I'd definitely recommend the Pathfinder Beginner Box for parents wanting to introduce their kids to D&D. Bill made a good choice of PC too, as the Orc Boss is tough enough to survive a few fights. The 'Evil Fighter' 'Evil Rogue' 'Evil Cleric' and 'Evil Wizard' should also make good pregens for solo play. Or you could use the free Hero Builder Starter Edition for Beginner Box to make a 3rd or 4th level PC - http://wolflair.com/index.php?context=hero_lab&page=starter_edition
If you want to play Pathfinder Society, you don't need the BB.
If you want to create your own group and GM then I strongly recommend the BB, especially if your players are also new to tabletop RPGs. Even if your players are experienced Pathfinder players the BB is still worth having as a GMing aid; ignore the Heroes' Handbook and the rest of the box is still great value for what you get.
The Beginner Box is an awesome product, and the thing that finally lured me into Pathfinder - I had been resisting for two years after being burned out on 3.5 D&D's complexity and poor balance at high levels. I'm now playing in a Rise of the Runelords campaign and own a bunch of Pathfinder product, but the Beginner Box remains my top choice for GMing. It's pretty well the perfect RPG product.
The actual copyright status of most of those is pretty ambiguous. And copyright law itself doesn't really let you monopolise either 'monster ideas' or 'monster names' - Trade Mark law may enable you to do the latter, if you are actually using them as a badge of origin. I could for instance use githyanki and githzerai in a non-OGL product, deriving them solely from their original appearance in White Dwarf magazine, which text was copyright Charles Stross, their creator.
But the copyright status of these monsters is completely irrelevant to the OGL. The OGL is a contractual license that lets the user use SRD material and prohibits the user from using designated 'Product Identity' such as mind flayers and githyanki. The copyright status of mind flayers or displacer beasts or githyanki is irrelevant to their status as forbidden PI under the SRD. If you use the OGL then you can't use designated PI.
I think I followed a link on TV tropes' Pathfinder page. :)
I can't work out how Seelah could have been taken in and trained as a paladin if none of the Order survived the siege. I suppose she could have been taken in, THEN they all died, THEN she found some more Paladins to train her... but it doesn't say that. I think on balance the 'none survived' line does not fit with the rest of the backstory below it, and may be an error.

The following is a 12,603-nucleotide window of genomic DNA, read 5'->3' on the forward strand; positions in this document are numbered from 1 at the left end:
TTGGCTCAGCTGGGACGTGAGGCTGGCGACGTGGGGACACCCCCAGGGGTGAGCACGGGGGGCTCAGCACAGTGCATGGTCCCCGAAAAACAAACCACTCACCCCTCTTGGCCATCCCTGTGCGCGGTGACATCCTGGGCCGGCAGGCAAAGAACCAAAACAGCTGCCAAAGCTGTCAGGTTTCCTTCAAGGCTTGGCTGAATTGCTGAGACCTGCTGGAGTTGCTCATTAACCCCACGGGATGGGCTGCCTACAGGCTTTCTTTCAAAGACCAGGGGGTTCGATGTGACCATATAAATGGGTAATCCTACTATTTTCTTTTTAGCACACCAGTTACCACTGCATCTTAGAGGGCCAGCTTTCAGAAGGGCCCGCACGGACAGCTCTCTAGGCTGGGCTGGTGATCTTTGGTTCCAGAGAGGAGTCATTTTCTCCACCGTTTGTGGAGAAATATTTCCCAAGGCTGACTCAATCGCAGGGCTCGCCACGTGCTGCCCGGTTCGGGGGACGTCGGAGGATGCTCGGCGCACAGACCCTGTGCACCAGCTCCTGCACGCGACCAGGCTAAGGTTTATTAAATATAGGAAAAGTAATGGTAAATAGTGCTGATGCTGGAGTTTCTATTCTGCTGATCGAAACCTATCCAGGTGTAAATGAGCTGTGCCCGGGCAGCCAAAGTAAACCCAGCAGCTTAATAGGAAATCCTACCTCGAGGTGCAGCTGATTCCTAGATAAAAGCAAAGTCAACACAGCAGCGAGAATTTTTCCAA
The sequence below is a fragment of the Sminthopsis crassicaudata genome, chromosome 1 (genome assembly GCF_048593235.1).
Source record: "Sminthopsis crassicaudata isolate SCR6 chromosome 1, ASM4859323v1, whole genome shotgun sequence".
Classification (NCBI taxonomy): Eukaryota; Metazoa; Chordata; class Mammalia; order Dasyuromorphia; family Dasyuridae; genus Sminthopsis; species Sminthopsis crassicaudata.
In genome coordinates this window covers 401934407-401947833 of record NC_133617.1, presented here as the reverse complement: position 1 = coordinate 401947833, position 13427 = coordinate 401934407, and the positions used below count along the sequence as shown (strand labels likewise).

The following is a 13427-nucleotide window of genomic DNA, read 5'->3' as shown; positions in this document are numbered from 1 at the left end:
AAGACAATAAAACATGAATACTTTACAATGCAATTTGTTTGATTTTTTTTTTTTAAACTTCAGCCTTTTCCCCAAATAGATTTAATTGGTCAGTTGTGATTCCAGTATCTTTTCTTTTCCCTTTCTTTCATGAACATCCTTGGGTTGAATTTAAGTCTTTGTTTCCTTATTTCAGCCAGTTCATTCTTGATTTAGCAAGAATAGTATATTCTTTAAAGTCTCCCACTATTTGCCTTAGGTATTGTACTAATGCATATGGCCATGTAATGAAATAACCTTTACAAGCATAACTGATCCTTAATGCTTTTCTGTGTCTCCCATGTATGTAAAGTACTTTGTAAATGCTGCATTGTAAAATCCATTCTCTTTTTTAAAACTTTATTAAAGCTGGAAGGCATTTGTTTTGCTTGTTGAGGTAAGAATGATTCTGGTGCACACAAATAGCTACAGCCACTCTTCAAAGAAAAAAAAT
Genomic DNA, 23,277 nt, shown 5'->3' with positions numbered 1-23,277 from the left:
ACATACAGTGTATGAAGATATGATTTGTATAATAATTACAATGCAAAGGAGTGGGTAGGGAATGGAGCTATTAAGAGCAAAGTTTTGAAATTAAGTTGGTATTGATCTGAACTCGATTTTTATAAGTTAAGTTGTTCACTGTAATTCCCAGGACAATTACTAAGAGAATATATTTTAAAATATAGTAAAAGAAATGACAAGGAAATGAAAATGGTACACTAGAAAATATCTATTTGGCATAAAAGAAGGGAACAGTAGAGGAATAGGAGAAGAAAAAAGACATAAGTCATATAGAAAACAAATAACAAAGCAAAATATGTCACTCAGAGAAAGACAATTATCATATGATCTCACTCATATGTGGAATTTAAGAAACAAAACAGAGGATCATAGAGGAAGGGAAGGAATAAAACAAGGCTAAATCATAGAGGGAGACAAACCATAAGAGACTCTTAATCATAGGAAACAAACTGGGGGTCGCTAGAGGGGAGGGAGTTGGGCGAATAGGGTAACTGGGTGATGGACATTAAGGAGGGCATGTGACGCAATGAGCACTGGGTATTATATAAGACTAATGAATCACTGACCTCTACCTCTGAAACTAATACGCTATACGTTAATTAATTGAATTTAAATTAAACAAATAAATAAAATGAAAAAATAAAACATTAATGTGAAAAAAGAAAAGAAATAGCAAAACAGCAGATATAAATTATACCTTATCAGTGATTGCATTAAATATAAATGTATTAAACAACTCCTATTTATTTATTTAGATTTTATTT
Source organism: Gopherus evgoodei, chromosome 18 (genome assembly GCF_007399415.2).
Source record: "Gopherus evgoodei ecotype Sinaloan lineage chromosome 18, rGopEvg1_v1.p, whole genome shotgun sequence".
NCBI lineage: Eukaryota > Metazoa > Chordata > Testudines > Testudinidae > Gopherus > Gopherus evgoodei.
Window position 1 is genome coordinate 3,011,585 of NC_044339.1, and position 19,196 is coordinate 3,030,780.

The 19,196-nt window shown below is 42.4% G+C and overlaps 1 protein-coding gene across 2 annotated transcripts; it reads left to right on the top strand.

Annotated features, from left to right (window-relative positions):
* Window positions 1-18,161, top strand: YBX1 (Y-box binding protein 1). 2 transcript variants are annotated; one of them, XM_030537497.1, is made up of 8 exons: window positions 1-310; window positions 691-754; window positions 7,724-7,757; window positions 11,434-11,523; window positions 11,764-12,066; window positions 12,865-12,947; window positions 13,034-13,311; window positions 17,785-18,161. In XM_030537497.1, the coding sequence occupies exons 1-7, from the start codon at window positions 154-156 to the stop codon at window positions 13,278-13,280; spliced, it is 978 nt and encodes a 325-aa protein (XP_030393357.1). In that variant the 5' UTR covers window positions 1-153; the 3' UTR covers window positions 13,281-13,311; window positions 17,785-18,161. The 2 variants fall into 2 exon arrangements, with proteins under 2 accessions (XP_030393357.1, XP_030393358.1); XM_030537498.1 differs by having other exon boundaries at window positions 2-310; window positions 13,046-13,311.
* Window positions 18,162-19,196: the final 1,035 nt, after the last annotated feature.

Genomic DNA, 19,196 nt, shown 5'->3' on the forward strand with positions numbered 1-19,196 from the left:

Mr. Gerbik wrote:
Sadly, that feat needs CHA 13 and I have CHA 12! :C
On channel positive energy - since it heals living enemies as well as living friends, you don't want to be doing it during combat. But the game pretty much assumes that PCs can and will heal up to full hp in between combats, via channel positive energy, cure light wounds spells (750gp for 50 of them in a wand!), etc. If the party is completely out of healing magic they would often be wise to retreat back to town, rest up, and return in a day or two at full hp - two days would let them return at full hp AND with full healing spells & channelings replenished.
I think this is the kind of rule that's fine to use in your BB campaign - the player has requested it, the rule is well balanced and does not add a great deal of complexity.
A handy Core rule I do use in my PBB campaign is Readied actions, for instance. Rules to be wary of (IMO) are those that do add significant complexity, such as Concentration checks, Combat Maneuvers, and Attacks of Opportunity.
For a new GM, most cost effective investment is: another blank flipmat, a flipmat with generic wilderness/forest scenes, and some Pawns eg the Rise of the Runelords set or the Bestiary Box. Or you can look for cheap minis; em-4 sells Orcs and Dwarves at 21p a go for instance - http://www.em4miniatures.com/acatalog/Copy_of_Fantasy.html
Here's some sample NPC stats I just made up, suitable for Beginner Box play. They are based loosely on the core rules NPC classes, except fotr the bandit they are heavy on relevant skills; light on combat ability.
BEGINNER BOX QUICK NPCs
Human Merchant (Expert): AC 10 HP 5 (or 1d8) CHA+2 Saves Fort +0 Ref +0 Will +2 CR 1/8 (50 XP)
Human Aristocrat: AC 10 HP 5 (or 1d8) CHA+2 Saves Fort +0 Ref +0 Will +2 CR 1/8 (50 XP)
Human Farmer (commoner): AC 10 HP 6 (or 1d6+2) CON +2 Saves Fort +2 Ref +0 Will +0 CR 1/8 (50 XP)
Human Bandit (Warrior): AC 13 (studded leather) HP 6 (or 1d10) STR +2 Save Fort +2 Ref +0 Will +0 CR 1/3 (135 XP)
The Aristocrat is a Mayor Deverin type; for a warrior-noble use the Evil Fighter stat block in the Monsters section.